Peter Toner's wit, warmth, wisdom are a great loss
Father of rugby star Devin was a true family man, happiest when surrounded by his wife and children
Published 29/05/2016 | 02:30
I spoke with Peter Toner on Wednesday night as he looked forward to a weekend of fun. His son Devin was playing for Leinster in the Pro12 final on the Saturday and before that odyssey to Edinburgh with his wife Anne and two close friends there was a family gathering at a local restaurant to be enjoyed, where he would make more friends ahead of a joyously anticipated wedding.
He was in flying form. With the house to themselves last weekend, he and Anne had sat down with two laptops at the kitchen table and planned the Edinburgh trip with precision - though he admitted that it was his beloved Anne who had done most of the work and the only decent accommodation to be had was nearer Falkirk than Edinburgh.
There was one regret. Ferry times on the return trip would make it impossible to see Bruce Springsteen's second Dublin date at Croker and tickets had to be sacrificed.
Peter was a Sinatra man to the core and had seen 'Old Blue Eyes' in the Albert Hall, but through his daughter Emma, he had become a late convert to The Boss.
But fate cruelly intervened and those great plans for this weekend and the summer ahead were dashed.
To the profound shock of his loving family - wife Anne, and children Emma, Darragh and Devin - and a wide circle of friends, Peter Toner died in his sleep on Thursday night at a relatively young 65 years.
For those who cherished him, he will be best remembered for his gentle wisdom, as a loving family man and a trusted and loyal friend.
And he had a sharp mind. Before the constitutional referendums last year, I asked him how he was voting. "Yes for same-sex marriage and no for the other one."
The "other one" was the amendment to reduce the age of candidacy for the Presidency from 35 to 21. Peter said that, on his reading, this would mean a one-term president could, by the age of 29, be enjoying a full lifelong pension that might have to be met by the taxpayer for 70 years.
I didn't believe him but checked it with the Department of Finance. Peter was right and the subsequent Sunday Independent article made waves. When that amendment failed, Joan Burton pointed to the controversy over pensions as a significant factor. Peter laughed heartily.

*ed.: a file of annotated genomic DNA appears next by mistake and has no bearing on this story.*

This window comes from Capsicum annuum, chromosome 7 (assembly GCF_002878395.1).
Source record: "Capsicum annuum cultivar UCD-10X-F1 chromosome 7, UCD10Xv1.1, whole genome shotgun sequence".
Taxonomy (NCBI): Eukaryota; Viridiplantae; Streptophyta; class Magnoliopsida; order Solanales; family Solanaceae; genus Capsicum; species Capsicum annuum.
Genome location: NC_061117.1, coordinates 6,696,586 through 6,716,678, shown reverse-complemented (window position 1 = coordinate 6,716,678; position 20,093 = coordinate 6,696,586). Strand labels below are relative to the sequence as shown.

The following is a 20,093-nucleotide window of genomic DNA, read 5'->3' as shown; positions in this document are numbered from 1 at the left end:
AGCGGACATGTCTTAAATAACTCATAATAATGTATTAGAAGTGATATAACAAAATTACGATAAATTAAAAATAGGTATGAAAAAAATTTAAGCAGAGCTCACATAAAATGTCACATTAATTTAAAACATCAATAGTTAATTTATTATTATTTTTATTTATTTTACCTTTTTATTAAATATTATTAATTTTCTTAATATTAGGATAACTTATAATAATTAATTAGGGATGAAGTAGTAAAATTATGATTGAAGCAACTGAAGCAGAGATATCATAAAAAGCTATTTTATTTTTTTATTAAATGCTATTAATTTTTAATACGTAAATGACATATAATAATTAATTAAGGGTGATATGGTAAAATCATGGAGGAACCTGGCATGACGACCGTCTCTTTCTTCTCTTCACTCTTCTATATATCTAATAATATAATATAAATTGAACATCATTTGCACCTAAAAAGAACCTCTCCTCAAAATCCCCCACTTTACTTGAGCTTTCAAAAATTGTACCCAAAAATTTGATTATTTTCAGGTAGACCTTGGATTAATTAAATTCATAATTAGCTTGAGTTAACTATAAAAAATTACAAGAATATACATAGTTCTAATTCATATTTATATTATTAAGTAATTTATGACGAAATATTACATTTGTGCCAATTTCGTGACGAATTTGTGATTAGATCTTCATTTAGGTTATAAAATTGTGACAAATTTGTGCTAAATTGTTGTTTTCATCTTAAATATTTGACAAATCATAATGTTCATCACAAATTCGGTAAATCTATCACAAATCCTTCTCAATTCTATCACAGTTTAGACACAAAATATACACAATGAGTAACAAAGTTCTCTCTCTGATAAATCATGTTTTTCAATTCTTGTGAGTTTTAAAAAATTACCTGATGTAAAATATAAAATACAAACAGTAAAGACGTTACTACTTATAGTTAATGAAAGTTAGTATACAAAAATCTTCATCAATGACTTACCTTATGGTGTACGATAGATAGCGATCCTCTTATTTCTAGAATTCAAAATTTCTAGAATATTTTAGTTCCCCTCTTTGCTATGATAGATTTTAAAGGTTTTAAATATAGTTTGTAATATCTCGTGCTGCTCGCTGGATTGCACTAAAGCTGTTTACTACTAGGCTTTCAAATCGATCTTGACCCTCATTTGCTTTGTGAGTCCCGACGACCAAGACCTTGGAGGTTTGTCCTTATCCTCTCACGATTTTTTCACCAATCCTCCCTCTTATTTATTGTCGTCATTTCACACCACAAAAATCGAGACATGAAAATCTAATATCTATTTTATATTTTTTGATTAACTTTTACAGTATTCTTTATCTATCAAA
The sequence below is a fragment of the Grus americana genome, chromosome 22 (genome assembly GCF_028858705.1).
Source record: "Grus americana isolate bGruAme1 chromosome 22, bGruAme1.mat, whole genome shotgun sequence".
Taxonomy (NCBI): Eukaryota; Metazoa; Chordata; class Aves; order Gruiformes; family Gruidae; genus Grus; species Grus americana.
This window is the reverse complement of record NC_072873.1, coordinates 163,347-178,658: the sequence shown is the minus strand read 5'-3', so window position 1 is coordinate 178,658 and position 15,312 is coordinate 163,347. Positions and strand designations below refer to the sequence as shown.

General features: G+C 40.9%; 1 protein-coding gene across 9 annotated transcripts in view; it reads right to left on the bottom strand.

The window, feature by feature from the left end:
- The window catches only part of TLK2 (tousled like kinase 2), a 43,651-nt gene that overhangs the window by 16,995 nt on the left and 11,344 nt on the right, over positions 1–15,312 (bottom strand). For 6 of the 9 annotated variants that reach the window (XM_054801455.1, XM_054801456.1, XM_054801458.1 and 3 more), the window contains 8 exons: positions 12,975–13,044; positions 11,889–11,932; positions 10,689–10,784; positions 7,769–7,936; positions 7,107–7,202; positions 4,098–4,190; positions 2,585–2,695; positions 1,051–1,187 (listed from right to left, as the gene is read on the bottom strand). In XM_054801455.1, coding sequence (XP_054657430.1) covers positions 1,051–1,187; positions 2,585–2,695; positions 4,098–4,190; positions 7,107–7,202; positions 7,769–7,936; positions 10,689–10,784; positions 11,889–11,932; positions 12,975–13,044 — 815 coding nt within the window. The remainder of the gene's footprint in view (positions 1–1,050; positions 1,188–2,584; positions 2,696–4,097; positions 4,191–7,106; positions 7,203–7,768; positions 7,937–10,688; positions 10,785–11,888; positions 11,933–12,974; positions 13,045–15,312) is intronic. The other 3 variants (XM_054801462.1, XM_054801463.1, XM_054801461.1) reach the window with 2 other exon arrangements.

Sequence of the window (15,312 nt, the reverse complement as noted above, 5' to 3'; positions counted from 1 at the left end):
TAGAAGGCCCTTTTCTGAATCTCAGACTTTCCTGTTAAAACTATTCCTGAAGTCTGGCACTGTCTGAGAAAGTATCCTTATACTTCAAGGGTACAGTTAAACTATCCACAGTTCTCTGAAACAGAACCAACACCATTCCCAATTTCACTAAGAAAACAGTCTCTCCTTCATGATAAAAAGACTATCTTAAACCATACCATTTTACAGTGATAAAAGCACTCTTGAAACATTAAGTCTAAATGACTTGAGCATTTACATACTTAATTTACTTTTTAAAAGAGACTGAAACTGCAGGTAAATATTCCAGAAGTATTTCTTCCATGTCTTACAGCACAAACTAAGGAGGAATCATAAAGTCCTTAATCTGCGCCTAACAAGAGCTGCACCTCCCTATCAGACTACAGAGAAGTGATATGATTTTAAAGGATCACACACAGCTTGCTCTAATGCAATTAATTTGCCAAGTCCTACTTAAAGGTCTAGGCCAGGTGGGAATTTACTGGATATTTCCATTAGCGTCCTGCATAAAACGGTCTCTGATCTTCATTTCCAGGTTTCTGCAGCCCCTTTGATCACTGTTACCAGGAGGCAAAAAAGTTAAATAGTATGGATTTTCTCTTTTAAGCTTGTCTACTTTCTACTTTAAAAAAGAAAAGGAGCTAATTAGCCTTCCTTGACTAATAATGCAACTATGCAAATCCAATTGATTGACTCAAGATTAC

Peter was born in Liverpool but spent only a few brief weeks in Merseyside before his mother and father Peter, an insurance agent, and Rose Mary, a nurse, moved home to Carlingford. His mother, who passed away just 18 months ago, was a much loved public health nurse around the Cooley peninsula.
Peter, along with siblings Fran, Deirdre, Marie and Rosemary, retained close links and deep affection for Carlingford - though Peter was a lifelong supporter of Liverpool as part of an eclectic range of sporting interests.
Peter enjoyed golf at Knockanally Golf Club, usually with his close buddies Joe, Ronan and Eamonn, but though a former club captain, he never took the game and its vicissitudes too seriously.
A proud Louth man, he settled very happily in Meath in the townland of Pheopotstown near Kilcock.
Disarmingly modest about his son's sporting prowess on the rugby field, he rarely spoke about it unless asked. He said the sporting gene passed to his son had come from Anne, rather than himself. "I was useless," he'd say.
Nevertheless, that turbulent match in the Rugby World Cup against France in the Millennium Stadium, where Devin had a stormer, gave him particular satisfaction. He was equally proud of all his children.
Peter was a successful businessman and along with his partner Martin Gately had, since 1978, built Toga Freight into one of the country's most respected forwarding and logistics companies.
Peter was most convivial company and cherished his friends. Moderate and easy going, he and his closest buddies enjoyed a pint in the Roost in Maynooth and debated sport, politics and the affairs of State.
Ultimately though, Peter was most complete when surrounded by his wife Anne, their children and their partners. He was the quintessential family man.